Thursday, March 17, 2022

The dog who came to dinner

 Michael - Thursday


Most people write about their own dogs (sometimes rather too much), but everyone loves a dog story. Since I don’t have a dog, I’m taking the opportunity to write about someone else’s dog – a gorgeous Golden Retriever named Dougal who belongs to the neighbours. I know Dougal well from frequent visits to their house. They did a great deal for me during lockdowns while I was on here my own, so when they mentioned they were going on holiday for a couple of weeks and would book Dougal into kennels, I wouldn’t hear of it.

“No, no, he must come and stay with us,” I said at once.

His owner looked at me as though I’d lost my marbles. “He sheds a lot,” she said with British restraint. “And he must have two walks each day. Are you sure you’ll cope?”

“Of course. It will be a pleasure!” How hard can it be to look after a dog for a couple of weeks? Even if he does shed – one simply vacuums, right? And have two walks every day, rain or shine – good exercise.

Ready to roll

So in due course Dougal arrived, took a good look around the house, and collapsed on a Persian carpet. Later, when he got up, his shape was still clearly visible on the rug. The first walk was a bit nerve wracking – would he climb into my car, would he try to run home, would he… But all was well.

Reading his p-mail

Dougal is a great fan of social media. No FaceBook-addict is more ready to drop whatever he’s doing and start communicating than Dougal is. Every tree, needs to be read. Every shrub. And he feels beholden to reply publically to every message posted. It’s hard to imagine a more dedicated Tweeter. Presumably, these posts are appreciated by his followers, although it seems only messages from bitches in season go viral...

A public post

He fell into a routine with no trouble at all, and wolfed his dinner on our return.

Until that night. One of our occasional thunder storms built up, and a single threatening rumble occurred.  Instantly, he was up and panting. He is terrified of thunder. Another rumble brought him over to us for comfort and support - and special pills supplied by his owners. These pills, we had been told, quickly sooth him. We gave him two, and he did seem to relax. We breathed a sigh of relief. I checked the bottle. The pills are a homeopathic remedy for humans.  At that moment, there was a new roll of thunder and Dougal was exactly as nervous as before.

So, of course, we couldn’t shut him out of the bedroom on his own that night. This helped enormously. He could go outside onto the patio to get weather updates and bark at any intruding bushbuck. (He completely ignores them during the day.) Then, when lightning struck (twenty miles away), he could rush in to wake us with the news.

The storm carried on all night.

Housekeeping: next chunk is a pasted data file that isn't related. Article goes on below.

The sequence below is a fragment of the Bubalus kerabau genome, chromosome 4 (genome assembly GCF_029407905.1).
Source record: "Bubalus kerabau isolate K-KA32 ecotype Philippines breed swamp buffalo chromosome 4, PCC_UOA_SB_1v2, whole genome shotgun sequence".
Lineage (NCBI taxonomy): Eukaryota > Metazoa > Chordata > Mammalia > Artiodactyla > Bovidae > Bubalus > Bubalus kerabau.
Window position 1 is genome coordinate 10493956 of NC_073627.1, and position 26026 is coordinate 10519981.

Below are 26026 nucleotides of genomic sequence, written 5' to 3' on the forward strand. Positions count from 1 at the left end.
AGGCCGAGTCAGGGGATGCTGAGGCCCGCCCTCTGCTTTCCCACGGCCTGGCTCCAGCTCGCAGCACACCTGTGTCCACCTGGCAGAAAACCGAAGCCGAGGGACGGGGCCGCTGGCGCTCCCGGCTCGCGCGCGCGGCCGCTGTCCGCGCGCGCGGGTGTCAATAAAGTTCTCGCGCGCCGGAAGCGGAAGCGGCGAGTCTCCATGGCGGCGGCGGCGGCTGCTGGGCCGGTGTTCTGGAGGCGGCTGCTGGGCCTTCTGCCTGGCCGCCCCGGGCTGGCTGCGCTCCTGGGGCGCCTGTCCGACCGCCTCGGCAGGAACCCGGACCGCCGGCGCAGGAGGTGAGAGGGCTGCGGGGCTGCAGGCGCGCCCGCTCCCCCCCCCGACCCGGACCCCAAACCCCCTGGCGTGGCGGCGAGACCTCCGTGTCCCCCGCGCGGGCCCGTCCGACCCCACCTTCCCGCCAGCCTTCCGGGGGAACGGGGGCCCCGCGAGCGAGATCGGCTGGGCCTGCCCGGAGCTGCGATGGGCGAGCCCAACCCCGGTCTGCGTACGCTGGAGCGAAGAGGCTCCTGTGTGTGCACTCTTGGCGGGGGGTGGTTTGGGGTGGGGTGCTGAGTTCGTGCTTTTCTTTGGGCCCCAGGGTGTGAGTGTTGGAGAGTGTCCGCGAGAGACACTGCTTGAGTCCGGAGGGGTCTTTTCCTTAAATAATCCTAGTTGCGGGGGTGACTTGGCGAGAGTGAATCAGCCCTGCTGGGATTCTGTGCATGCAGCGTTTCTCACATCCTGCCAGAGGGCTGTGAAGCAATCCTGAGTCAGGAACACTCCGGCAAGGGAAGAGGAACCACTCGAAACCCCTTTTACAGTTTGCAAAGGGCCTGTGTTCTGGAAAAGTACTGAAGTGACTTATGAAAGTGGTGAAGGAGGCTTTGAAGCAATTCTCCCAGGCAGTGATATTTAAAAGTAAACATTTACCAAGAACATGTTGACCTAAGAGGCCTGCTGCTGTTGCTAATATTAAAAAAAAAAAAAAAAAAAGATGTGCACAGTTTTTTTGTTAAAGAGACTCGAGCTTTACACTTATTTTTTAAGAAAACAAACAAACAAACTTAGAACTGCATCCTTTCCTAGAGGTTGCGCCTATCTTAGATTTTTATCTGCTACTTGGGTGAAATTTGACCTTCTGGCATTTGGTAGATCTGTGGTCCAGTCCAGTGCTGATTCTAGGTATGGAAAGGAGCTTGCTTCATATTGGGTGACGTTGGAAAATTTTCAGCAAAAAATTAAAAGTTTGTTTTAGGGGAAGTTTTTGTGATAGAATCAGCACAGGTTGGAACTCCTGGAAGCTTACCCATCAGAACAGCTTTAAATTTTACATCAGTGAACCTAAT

Buck are ignored by day. They are not Followers

But by morning it was over, and Dougal was cheerful and ready for his walk. We dragged ourselves from sleepless beds.

A new challenge was ahead of us a few days later. I needed to take my car to the garage in George (about an hour’s drive away) and they would need it for the whole day. I had explicit instructions for this event.

“No problem. Take him to our house, put him on the deck (which has a covered section in case of bad weather), give him water, and leave him. He’ll be fine.” This was to be after his walk and breakfast, of course.

We tried. Dougal is a smart dog. He eyed the house. You could see the cogs moving. No one is there, he thought. Why are they taking me there? Nevertheless, because he has a lovely nature and to be a good sport, he climbed the stairs up to the lounge. Then we opened the door to the deck for him.

He sat down.

This is Dougal’s way of announcing that he’s not going anywhere. He weighs 50 kg and this move is hard to counter. He would never think of snapping or running away. Such behaviour is way beneath him. But he has red lines he won’t cross and this was one of them. He was not going to be left all day on the deck on his own. No way.

I tried to soft talk him. He eyed me calmly. He wasn’t born yesterday. And he sat. I succeeded in getting him to stand by lifting his back side. Then he sat again. It was a case of a resistible force meeting a more or less unmovable object.

Sitting in happier circumstances

Time was marching on. Garages wait for no man. Eventually, in desperation, we managed to slide him over the tiles across the floor to the deck. He treated this indignity with the contempt it deserved, but at last he was safely ensconced.

We spent the rest of the day agonizing about the reception we would get on our return, and the chaos he might create on his owners’ patio by way of revenge. We returned late at 5:30 exhausted, but all was fine. He greeted us in a friendly way and pointed out that it was time for his afternoon walk and his dinner.

We await the next episode – not without some trepidation.


  1. That is just hilarious, Michael! It’s easy to see what a bright and appealing a personality he is.

  2. I think Dougal will be booking you in to classes as he's obviously having trouble training his hooman.

    1. It's not worth his trouble. He knows that his real hoomans are back next week.

  3. I think it only fair, Michael, that you offer Dougal a guest spot on MIE, in order that we get to hear his side of the story on your wanton abandonment of him to the patio without access to his Twitter account.

  4. I love a dog who doesn’t hold a grudge.

    1. Wait... is THAT why you get along so well with Jeff???